Primary resection of kommerell diverticulum and left subclavian artery transfer

Backer, C. L.; Russell, H. M.; Wurlitzer, K. C.; Rastatter, J. C.; Rigsby, C. K.

Ann Thorac Surg. 2012 Aug 14; 94(5):1612-7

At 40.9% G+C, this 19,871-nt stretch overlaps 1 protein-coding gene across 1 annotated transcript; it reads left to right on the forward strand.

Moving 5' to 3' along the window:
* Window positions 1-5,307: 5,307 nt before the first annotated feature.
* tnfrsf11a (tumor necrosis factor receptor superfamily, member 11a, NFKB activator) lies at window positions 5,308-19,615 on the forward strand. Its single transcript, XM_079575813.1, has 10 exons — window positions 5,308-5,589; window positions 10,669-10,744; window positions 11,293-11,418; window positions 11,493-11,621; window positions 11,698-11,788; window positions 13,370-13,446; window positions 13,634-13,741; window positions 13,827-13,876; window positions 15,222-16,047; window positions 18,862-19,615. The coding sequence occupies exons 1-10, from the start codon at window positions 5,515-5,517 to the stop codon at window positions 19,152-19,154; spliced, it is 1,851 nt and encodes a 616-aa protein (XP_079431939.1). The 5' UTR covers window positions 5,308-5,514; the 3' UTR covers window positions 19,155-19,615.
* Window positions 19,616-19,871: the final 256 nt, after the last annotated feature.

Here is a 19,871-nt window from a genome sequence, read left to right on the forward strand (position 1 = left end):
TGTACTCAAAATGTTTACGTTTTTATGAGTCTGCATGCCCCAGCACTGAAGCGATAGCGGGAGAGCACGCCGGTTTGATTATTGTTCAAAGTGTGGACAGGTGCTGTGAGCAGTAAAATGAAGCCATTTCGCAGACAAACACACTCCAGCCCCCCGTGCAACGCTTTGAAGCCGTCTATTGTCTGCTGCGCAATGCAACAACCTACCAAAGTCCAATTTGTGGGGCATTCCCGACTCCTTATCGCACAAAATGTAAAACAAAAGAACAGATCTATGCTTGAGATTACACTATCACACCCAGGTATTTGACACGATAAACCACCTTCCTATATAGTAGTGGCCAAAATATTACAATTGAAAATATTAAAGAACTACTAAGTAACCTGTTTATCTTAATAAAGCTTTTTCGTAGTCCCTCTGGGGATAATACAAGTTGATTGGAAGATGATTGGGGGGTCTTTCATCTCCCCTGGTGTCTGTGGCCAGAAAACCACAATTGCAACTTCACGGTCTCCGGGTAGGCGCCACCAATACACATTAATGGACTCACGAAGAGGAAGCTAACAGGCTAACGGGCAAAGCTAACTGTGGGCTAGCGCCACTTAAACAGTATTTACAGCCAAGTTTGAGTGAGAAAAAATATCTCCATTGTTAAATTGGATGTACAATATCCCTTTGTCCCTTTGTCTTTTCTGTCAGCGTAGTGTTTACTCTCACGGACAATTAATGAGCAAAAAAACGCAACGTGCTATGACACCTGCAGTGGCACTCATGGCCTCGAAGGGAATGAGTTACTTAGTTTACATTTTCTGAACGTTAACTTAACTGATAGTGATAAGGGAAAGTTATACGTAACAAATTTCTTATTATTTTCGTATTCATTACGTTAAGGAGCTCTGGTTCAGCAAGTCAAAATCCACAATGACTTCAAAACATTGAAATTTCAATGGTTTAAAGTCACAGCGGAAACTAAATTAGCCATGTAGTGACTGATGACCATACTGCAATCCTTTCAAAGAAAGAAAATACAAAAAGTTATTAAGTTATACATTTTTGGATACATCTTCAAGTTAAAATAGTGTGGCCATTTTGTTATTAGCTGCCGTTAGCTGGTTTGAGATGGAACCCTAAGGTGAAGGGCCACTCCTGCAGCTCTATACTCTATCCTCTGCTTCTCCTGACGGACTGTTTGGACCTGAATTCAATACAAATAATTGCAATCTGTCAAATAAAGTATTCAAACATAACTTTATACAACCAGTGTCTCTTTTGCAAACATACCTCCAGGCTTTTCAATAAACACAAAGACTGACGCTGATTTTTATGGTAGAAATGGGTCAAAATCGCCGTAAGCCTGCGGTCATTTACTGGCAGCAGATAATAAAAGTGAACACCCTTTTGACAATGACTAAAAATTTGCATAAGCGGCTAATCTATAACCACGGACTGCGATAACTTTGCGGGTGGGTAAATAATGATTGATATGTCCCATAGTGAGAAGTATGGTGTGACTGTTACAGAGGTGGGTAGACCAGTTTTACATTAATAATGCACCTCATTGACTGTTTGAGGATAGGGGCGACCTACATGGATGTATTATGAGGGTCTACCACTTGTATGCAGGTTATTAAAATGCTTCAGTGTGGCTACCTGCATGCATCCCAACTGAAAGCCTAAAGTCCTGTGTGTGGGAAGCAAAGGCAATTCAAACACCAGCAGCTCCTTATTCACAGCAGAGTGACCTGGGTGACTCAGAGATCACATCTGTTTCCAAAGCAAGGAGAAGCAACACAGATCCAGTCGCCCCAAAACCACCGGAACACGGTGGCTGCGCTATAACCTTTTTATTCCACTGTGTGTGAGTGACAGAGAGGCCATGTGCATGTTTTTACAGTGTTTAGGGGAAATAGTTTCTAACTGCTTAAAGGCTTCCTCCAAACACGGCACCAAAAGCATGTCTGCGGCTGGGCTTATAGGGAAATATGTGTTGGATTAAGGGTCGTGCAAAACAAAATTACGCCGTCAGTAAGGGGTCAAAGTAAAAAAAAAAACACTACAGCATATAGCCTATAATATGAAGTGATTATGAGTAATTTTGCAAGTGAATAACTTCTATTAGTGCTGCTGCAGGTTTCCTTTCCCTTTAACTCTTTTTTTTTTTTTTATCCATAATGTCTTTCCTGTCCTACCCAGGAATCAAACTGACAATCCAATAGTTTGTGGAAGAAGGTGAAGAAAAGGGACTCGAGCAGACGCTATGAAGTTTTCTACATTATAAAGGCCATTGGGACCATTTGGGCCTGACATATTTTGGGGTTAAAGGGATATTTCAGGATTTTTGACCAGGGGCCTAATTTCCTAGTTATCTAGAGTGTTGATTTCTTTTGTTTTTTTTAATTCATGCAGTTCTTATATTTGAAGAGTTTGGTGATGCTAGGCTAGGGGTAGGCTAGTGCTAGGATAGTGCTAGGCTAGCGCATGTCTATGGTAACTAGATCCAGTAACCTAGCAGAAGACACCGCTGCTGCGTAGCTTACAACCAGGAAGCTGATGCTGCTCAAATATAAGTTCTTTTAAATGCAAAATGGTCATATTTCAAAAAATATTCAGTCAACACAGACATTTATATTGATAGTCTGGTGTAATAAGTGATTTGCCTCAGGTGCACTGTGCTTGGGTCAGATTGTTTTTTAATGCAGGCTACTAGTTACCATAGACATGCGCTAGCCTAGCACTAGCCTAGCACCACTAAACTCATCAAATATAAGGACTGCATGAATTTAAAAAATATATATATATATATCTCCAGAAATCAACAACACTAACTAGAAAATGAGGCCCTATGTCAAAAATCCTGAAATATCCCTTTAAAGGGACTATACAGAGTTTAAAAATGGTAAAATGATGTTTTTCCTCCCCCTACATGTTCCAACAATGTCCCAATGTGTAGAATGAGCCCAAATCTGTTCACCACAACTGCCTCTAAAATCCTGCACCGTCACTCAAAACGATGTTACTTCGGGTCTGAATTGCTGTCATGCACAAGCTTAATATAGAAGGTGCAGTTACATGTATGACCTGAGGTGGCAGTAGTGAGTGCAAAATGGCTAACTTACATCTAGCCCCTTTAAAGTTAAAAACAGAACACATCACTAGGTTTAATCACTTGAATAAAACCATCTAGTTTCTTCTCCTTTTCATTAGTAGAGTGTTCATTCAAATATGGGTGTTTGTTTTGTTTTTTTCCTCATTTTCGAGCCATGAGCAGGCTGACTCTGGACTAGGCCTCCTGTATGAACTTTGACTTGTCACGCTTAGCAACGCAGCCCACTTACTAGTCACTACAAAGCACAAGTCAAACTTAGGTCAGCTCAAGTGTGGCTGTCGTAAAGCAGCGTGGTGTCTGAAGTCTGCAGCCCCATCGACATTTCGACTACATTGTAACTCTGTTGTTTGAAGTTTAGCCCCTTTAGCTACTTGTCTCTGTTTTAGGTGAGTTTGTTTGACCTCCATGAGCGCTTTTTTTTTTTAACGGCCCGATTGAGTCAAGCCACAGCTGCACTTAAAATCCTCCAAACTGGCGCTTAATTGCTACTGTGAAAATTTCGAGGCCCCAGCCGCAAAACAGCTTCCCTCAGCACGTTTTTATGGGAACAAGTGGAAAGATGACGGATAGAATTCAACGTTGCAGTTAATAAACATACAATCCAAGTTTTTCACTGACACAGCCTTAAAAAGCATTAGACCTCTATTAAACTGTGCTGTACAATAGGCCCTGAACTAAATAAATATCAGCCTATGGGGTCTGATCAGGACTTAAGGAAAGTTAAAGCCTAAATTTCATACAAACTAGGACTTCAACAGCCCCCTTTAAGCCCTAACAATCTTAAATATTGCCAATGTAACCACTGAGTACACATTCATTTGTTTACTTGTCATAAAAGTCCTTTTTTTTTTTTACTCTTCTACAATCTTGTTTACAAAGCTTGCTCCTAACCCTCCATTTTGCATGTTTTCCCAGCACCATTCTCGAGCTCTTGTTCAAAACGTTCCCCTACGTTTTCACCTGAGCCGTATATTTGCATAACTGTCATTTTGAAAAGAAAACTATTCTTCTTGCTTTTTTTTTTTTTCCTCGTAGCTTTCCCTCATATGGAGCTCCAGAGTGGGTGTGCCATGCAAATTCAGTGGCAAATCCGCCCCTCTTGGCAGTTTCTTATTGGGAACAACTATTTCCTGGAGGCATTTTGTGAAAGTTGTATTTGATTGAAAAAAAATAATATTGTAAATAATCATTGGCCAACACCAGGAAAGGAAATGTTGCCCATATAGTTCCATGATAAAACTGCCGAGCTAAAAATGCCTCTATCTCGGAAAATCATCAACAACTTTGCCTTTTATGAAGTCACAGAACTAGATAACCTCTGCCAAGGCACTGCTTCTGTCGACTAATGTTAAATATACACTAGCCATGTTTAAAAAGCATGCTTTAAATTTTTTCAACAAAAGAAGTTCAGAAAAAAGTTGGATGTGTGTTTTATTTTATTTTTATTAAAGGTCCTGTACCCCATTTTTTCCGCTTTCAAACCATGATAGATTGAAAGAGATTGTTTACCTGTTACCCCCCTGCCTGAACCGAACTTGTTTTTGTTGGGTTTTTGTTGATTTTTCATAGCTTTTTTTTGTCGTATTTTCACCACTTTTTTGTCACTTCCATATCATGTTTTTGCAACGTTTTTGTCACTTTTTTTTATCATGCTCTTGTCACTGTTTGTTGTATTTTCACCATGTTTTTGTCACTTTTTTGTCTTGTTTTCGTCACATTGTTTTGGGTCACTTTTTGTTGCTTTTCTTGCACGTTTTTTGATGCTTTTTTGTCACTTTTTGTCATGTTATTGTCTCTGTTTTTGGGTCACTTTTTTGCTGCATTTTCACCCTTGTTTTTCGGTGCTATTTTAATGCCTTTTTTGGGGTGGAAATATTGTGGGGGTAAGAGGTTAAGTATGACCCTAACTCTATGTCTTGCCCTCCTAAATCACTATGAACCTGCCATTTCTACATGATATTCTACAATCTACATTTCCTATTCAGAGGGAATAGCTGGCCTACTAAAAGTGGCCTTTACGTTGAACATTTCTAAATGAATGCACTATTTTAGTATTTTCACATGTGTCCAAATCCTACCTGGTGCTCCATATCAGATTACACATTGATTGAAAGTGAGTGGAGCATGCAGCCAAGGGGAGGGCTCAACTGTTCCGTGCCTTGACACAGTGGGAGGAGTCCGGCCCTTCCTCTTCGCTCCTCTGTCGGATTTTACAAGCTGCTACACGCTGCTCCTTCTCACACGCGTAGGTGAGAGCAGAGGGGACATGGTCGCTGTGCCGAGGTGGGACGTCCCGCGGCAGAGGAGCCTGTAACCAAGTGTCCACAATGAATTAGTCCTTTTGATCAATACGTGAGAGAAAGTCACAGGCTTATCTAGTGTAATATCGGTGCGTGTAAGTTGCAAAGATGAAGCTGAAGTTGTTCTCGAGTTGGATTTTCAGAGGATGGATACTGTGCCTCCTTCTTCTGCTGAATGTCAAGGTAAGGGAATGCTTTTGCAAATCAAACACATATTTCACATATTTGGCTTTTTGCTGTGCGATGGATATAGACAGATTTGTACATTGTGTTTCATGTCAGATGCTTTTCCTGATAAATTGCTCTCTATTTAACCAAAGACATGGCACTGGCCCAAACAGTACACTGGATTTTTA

BACKGROUND: A Kommerell diverticulum (KD) is an aneurysmal remnant of the dorsal fourth aortic arch. This can be an independent cause of tracheoesophageal compression. We previously reported resection of the KD with left subclavian artery transfer to the left carotid artery for recurrent symptoms in patients with a right aortic arch, left ligamentum, and retroesophageal left subclavian artery after prior ligamentum division. In 2001 we began resecting the KD and transferring the left subclavian artery to the left carotid artery in selected patients as a primary operation. METHODS: From 2001 to 2011, 20 patients have had primary excision of a Kommerell diverticulum. Diagnosis was with computed tomographic scan (n = 14) or magnetic resonance imaging (n = 6) and bronchoscopy. Sixteen patients had a right aortic arch and 4 had a double aortic arch (right arch dominant). All patients were approached through a left thoracotomy. Fifteen patients had simultaneous division and reimplantation of the left subclavian artery into the left carotid artery. RESULTS: Mean age at operation was 9.1 +/- 6.5 years (range 1.5 to 29.1 years). Symptoms included cough, wheezing, stridor, dysphagia, and dyspnea on exertion. Selection criteria included KD greater than 1.5 times the size of the left subclavian artery and posterior pulsatile compression of the trachea on bronchoscopy. There were no complications related to subclavian artery transfer. No patient required a blood transfusion. No patient had a recurrent laryngeal nerve injury or chylothorax. The mean hospital stay was 4.3 +/- 2.5 days. All patients had resolution of their preoperative airway and esophageal symptoms. CONCLUSIONS: In selected patients with a vascular ring we now recommend resection of the associated Kommerell diverticulum and transfer of the retroesophageal left subclavian artery to the left carotid artery as a primary procedure. This strategy requires comprehensive and precise preoperative imaging with either computed tomography or magnetic resonance imaging.

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